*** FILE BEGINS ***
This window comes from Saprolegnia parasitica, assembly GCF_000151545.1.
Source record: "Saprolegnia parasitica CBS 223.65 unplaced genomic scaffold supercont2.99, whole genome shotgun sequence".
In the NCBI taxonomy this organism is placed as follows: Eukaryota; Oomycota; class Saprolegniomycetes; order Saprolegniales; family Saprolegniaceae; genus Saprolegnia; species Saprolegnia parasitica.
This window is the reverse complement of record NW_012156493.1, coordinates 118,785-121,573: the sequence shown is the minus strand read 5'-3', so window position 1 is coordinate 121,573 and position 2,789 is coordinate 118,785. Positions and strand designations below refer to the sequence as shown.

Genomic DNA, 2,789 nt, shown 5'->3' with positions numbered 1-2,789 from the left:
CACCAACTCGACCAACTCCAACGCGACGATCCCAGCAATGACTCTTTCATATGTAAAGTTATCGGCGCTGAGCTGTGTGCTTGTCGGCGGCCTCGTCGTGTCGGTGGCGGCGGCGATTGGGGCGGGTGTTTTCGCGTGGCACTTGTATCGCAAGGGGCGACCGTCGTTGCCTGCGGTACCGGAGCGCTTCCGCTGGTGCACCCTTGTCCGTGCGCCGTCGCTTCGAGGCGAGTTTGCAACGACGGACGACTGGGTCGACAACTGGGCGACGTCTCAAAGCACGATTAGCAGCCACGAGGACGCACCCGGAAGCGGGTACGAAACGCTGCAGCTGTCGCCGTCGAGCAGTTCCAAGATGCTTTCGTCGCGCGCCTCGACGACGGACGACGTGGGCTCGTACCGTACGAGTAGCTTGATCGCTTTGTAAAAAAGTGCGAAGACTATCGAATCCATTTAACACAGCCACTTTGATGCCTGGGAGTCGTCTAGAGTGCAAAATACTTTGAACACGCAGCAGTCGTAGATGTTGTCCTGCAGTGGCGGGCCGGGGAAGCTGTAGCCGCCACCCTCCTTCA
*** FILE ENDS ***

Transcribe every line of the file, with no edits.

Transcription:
This window comes from Saprolegnia parasitica, assembly GCF_000151545.1.
Source record: "Saprolegnia parasitica CBS 223.65 unplaced genomic scaffold supercont2.99, whole genome shotgun sequence".
In the NCBI taxonomy this organism is placed as follows: Eukaryota; Oomycota; class Saprolegniomycetes; order Saprolegniales; family Saprolegniaceae; genus Saprolegnia; species Saprolegnia parasitica.
This window is the reverse complement of record NW_012156493.1, coordinates 118,785-121,573: the sequence shown is the minus strand read 5'-3', so window position 1 is coordinate 121,573 and position 2,789 is coordinate 118,785. Positions and strand designations below refer to the sequence as shown.

Genomic DNA, 2,789 nt, shown 5'->3' with positions numbered 1-2,789 from the left:
CACCAACTCGACCAACTCCAACGCGACGATCCCAGCAATGACTCTTTCATATGTAAAGTTATCGGCGCTGAGCTGTGTGCTTGTCGGCGGCCTCGTCGTGTCGGTGGCGGCGGCGATTGGGGCGGGTGTTTTCGCGTGGCACTTGTATCGCAAGGGGCGACCGTCGTTGCCTGCGGTACCGGAGCGCTTCCGCTGGTGCACCCTTGTCCGTGCGCCGTCGCTTCGAGGCGAGTTTGCAACGACGGACGACTGGGTCGACAACTGGGCGACGTCTCAAAGCACGATTAGCAGCCACGAGGACGCACCCGGAAGCGGGTACGAAACGCTGCAGCTGTCGCCGTCGAGCAGTTCCAAGATGCTTTCGTCGCGCGCCTCGACGACGGACGACGTGGGCTCGTACCGTACGAGTAGCTTGATCGCTTTGTAAAAAAGTGCGAAGACTATCGAATCCATTTAACACAGCCACTTTGATGCCTGGGAGTCGTCTAGAGTGCAAAATACTTTGAACACGCAGCAGTCGTAGATGTTGTCCTGCAGTGGCGGGCCGGGGAAGCTGTAGCCGCCACCCTCCTTCA